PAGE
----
Spend at least one day weekly wearing smart clothes and getting in front of people. Focus on asking smart questions rather than pitching yourself, but be prepared to talk about the work that fascinates you.

If you have high-level contacts in your address book, don’t waste their time by approaching them before you know what you have to offer – and what you’re looking for.

John Lees is the author of How to Get a Job You Love.

Boost your job search with expert advice:

Your job search in 2017: When’s the best time to apply?: Michael Page takes a look at the best months to apply for a job.
10 tips to make your CV stand out: Get your CV noticed with help from professional career coach Charlotte Billington.
How to improve your online image in 3 quick steps: Polish your online image and land an interview with advice from career expert Natalie Severt.
Power up your CV to get more interviews: Give your CV the power to secure more interviews with expert advice from careers trainer and writer Jon Gregory.
How to get a job in 2017: Get motivation for your job hunt from The Apprentice finalist Claire Young.

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(All comments have to be approved before they appear)

  1. mike Saturday, 11 Feb, 2017 at 2:23 pm

    Part of any job hunting “technique” is to apply for a certain quote of jobs per week.
    In the UK, this is ESSENTIAL if you’re unemployed, as you will NOT get benefits, of your don’t meet this quota.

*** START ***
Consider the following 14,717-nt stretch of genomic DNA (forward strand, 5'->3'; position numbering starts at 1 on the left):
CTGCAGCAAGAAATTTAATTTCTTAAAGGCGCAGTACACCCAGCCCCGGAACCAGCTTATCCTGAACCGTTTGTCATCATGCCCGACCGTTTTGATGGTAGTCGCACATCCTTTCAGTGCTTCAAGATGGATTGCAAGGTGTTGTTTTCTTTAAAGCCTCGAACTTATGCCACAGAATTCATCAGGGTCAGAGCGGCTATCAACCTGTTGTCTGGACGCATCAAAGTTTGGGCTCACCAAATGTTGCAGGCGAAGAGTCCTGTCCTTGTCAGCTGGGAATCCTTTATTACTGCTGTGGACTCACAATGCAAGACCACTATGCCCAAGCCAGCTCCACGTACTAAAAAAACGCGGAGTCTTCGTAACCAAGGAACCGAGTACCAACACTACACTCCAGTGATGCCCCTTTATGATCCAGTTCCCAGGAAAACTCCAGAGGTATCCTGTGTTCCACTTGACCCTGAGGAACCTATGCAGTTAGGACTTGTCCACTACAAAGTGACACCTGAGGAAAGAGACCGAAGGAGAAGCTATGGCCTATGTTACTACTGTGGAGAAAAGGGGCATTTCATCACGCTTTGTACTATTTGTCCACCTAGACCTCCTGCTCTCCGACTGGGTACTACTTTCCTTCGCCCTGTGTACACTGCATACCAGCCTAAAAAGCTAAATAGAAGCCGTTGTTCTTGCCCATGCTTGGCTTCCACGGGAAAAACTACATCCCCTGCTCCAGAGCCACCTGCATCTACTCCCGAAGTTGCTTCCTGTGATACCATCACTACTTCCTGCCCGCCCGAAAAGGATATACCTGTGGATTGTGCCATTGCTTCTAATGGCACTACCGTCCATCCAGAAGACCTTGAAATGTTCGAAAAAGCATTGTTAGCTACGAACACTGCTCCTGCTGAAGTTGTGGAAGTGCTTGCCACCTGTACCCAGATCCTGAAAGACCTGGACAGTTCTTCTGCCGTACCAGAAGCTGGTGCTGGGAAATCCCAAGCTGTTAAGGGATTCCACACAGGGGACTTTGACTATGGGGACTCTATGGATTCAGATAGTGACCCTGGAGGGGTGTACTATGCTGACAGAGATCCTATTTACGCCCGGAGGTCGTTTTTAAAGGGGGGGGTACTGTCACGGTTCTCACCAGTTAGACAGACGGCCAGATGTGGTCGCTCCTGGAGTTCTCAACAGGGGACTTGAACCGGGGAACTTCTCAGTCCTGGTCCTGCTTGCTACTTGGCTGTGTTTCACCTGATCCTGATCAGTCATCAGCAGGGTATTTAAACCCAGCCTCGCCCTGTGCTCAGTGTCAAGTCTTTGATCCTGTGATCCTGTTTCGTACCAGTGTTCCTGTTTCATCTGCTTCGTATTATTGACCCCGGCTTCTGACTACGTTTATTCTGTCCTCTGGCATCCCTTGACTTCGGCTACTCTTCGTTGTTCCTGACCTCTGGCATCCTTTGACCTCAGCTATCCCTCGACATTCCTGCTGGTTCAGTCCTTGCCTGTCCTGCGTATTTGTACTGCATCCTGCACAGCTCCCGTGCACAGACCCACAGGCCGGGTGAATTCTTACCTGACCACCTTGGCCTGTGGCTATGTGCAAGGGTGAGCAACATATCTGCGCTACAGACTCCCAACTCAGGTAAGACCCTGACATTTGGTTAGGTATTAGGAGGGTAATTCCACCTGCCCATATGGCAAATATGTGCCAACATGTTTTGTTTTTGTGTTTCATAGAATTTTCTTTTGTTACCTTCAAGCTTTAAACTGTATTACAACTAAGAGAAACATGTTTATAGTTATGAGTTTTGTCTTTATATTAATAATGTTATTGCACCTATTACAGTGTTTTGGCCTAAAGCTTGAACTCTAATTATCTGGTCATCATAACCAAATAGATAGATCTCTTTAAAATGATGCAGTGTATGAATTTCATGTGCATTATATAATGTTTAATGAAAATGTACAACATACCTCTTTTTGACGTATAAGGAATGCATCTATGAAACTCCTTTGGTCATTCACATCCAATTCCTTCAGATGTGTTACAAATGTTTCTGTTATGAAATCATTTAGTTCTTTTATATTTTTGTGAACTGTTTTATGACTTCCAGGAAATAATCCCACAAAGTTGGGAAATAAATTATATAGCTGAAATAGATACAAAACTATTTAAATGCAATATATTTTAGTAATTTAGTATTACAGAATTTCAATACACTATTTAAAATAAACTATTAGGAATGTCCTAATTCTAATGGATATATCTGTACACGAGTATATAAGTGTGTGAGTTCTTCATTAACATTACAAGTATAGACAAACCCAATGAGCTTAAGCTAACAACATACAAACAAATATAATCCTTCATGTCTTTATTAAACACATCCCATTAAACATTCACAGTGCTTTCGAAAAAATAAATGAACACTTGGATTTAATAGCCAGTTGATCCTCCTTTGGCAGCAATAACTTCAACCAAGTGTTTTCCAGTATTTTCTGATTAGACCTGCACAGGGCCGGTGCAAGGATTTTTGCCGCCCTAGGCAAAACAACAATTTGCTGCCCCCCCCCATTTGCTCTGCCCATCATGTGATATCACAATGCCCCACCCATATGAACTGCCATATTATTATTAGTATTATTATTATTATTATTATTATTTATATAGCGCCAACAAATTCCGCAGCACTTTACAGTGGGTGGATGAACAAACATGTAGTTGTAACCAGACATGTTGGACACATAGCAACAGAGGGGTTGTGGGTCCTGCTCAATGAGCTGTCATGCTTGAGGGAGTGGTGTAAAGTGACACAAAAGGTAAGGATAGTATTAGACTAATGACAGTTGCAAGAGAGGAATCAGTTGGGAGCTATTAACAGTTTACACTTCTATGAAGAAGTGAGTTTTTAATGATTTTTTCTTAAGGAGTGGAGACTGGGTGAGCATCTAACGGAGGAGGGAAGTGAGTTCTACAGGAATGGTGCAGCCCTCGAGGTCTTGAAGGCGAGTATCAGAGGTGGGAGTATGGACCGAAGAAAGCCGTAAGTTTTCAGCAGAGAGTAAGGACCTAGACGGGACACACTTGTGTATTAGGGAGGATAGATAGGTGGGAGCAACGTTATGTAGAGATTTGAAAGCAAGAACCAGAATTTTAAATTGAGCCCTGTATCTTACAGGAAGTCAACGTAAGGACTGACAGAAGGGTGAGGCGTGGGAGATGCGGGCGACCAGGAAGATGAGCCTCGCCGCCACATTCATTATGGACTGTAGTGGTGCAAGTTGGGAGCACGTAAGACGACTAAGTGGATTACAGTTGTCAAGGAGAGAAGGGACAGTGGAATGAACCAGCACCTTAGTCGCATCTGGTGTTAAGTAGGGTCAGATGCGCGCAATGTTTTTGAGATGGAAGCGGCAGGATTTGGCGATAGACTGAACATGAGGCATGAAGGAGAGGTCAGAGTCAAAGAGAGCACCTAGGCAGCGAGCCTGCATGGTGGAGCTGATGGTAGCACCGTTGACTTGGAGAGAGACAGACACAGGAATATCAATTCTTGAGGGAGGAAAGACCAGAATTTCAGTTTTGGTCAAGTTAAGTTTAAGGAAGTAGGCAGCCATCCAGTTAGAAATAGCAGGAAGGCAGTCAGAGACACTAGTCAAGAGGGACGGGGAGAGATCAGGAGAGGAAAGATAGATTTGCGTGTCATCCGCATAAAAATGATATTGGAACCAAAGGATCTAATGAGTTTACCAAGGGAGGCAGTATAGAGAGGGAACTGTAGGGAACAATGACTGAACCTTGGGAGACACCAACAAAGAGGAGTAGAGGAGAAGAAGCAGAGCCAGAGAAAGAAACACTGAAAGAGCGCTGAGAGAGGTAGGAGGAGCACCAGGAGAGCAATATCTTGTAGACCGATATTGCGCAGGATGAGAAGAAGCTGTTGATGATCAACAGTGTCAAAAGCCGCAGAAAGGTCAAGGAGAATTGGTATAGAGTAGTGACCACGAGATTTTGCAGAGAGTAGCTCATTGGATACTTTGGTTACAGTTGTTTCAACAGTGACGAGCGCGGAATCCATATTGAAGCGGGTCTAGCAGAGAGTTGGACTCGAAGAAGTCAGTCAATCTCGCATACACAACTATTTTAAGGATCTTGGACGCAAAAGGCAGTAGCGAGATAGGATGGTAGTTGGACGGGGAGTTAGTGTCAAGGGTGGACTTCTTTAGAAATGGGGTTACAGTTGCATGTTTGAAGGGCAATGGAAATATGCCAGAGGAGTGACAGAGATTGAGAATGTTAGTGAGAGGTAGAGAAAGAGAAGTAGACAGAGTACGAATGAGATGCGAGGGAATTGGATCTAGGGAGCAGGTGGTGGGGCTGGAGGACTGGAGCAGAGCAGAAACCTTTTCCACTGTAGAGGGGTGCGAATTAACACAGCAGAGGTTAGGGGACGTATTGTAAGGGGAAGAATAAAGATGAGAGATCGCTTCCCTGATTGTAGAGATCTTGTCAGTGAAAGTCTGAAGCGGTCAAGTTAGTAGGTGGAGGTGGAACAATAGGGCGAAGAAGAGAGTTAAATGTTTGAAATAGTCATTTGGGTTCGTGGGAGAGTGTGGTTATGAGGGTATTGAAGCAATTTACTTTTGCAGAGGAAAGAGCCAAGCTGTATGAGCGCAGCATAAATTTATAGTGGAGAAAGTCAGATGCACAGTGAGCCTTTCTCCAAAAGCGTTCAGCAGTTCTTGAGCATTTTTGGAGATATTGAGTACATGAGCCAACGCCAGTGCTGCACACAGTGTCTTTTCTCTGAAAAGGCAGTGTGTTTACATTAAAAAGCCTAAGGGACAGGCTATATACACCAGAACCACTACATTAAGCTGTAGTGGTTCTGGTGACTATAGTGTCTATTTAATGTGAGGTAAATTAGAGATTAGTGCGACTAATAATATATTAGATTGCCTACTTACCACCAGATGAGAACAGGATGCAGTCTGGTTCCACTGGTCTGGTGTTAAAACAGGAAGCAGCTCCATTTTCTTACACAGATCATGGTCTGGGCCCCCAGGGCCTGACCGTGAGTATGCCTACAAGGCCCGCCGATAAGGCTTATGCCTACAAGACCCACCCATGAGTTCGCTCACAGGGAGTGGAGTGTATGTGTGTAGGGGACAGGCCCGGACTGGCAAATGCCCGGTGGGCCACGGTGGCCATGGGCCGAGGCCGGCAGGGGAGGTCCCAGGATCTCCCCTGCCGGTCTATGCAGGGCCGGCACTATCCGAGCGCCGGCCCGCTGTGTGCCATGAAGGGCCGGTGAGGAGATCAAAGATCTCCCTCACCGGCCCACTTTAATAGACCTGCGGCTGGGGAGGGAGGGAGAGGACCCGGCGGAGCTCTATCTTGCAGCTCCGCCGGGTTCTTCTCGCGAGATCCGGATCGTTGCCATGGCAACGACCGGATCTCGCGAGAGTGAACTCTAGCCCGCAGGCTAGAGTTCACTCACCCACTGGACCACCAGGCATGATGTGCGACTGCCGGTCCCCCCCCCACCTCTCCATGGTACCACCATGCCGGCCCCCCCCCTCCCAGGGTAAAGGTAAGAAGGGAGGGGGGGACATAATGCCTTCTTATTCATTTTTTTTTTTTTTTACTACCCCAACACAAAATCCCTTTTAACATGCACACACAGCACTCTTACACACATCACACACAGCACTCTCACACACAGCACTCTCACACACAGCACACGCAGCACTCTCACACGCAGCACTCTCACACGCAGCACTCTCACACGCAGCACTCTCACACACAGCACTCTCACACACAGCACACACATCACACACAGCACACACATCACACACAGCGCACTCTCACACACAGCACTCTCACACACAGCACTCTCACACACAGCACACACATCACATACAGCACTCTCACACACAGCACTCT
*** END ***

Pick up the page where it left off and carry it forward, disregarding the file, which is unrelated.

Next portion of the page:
So I find your article misleading, and, not at all “real” in terms of this.
    Also, it’s to be expected, to have a certain amount of “failure” in terms of applications. If you went month after month, for a year, without re-assessing, refining, and, tweaking your CV, then, things will pretty much stay the same.
    It’s important to start a job search thinking about what you want, what your skillsets are, and, what you are happy to offer. Once you weigh that up with yourself, you will be good to go.
    However, again, there are exceptions to this rule.
    Many many people are in jobs for different reasons, some a stop-gap, others for career progression, and, most just to make ends meet.
    It’s not a perfect world in terms of jobs.

  2. Zed alexander Saturday, 11 Feb, 2017 at 3:28 pm

    Thanks for the tips but the reason im looking for a change in employment is because i have had a stroke 5mnths ago.I need to disclose this for insurance purposes in case anything happens at work and im not coverd.

  3. Maria Saturday, 11 Feb, 2017 at 6:38 pm

    How wonderful tips!
    Thank you so much!!
    I lost my 4 years job recently and even tho this one wasn’t supplied by any job source except my efforts delivering my CV in hand. I did Townsend of apply and I only get my last job dropping CV’s everywhere!